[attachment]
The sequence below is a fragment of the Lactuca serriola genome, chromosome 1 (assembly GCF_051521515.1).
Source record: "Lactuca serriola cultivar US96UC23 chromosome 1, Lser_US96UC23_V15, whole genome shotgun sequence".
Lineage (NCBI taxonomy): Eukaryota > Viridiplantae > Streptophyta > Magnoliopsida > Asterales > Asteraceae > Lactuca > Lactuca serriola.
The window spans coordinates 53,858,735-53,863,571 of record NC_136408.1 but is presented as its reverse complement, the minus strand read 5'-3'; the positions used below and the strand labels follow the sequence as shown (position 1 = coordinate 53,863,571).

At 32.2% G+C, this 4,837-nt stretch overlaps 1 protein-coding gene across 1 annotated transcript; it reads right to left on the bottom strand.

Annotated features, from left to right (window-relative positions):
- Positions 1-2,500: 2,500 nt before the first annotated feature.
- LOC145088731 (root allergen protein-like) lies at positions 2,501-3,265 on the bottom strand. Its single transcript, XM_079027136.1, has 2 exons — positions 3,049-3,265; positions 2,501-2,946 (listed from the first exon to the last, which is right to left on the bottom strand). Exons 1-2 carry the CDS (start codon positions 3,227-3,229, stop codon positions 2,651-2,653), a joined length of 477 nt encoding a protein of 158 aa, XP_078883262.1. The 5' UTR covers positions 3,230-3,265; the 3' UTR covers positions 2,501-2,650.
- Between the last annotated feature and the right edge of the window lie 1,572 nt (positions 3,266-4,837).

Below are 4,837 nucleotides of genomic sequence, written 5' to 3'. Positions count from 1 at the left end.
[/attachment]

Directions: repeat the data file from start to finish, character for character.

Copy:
The sequence below is a fragment of the Lactuca serriola genome, chromosome 1 (assembly GCF_051521515.1).
Source record: "Lactuca serriola cultivar US96UC23 chromosome 1, Lser_US96UC23_V15, whole genome shotgun sequence".
Lineage (NCBI taxonomy): Eukaryota > Viridiplantae > Streptophyta > Magnoliopsida > Asterales > Asteraceae > Lactuca > Lactuca serriola.
The window spans coordinates 53,858,735-53,863,571 of record NC_136408.1 but is presented as its reverse complement, the minus strand read 5'-3'; the positions used below and the strand labels follow the sequence as shown (position 1 = coordinate 53,863,571).

At 32.2% G+C, this 4,837-nt stretch overlaps 1 protein-coding gene across 1 annotated transcript; it reads right to left on the bottom strand.

Annotated features, from left to right (window-relative positions):
- Positions 1-2,500: 2,500 nt before the first annotated feature.
- LOC145088731 (root allergen protein-like) lies at positions 2,501-3,265 on the bottom strand. Its single transcript, XM_079027136.1, has 2 exons — positions 3,049-3,265; positions 2,501-2,946 (listed from the first exon to the last, which is right to left on the bottom strand). Exons 1-2 carry the CDS (start codon positions 3,227-3,229, stop codon positions 2,651-2,653), a joined length of 477 nt encoding a protein of 158 aa, XP_078883262.1. The 5' UTR covers positions 3,230-3,265; the 3' UTR covers positions 2,501-2,650.
- Between the last annotated feature and the right edge of the window lie 1,572 nt (positions 3,266-4,837).

Below are 4,837 nucleotides of genomic sequence, written 5' to 3'. Positions count from 1 at the left end.